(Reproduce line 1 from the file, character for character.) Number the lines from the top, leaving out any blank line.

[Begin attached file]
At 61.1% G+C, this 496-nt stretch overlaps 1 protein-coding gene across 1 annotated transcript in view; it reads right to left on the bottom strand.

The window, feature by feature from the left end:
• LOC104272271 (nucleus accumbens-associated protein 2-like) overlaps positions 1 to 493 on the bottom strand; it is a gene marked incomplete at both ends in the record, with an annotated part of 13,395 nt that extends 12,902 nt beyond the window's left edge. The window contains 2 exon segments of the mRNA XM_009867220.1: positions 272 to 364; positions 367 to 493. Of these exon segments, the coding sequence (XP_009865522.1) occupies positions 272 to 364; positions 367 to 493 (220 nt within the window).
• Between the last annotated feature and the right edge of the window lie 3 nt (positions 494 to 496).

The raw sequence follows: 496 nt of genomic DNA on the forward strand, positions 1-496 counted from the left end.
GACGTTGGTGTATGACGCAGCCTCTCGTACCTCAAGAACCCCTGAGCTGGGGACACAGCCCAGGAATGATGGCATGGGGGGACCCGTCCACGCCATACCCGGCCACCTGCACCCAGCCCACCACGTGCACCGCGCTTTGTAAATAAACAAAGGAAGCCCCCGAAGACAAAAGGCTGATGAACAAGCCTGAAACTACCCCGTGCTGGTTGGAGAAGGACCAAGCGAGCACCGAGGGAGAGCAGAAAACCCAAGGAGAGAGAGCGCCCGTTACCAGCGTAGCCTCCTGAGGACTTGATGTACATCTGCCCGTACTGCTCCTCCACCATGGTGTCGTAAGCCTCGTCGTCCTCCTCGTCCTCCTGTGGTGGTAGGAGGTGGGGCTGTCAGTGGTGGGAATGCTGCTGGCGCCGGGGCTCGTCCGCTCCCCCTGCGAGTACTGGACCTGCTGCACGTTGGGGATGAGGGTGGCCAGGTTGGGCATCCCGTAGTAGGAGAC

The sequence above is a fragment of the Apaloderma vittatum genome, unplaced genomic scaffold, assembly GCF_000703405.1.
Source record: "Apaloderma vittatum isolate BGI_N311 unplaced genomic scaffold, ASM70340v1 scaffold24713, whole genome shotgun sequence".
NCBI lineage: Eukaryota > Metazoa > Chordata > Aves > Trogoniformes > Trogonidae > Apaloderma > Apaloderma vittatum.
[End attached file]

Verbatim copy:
At 61.1% G+C, this 496-nt stretch overlaps 1 protein-coding gene across 1 annotated transcript in view; it reads right to left on the bottom strand.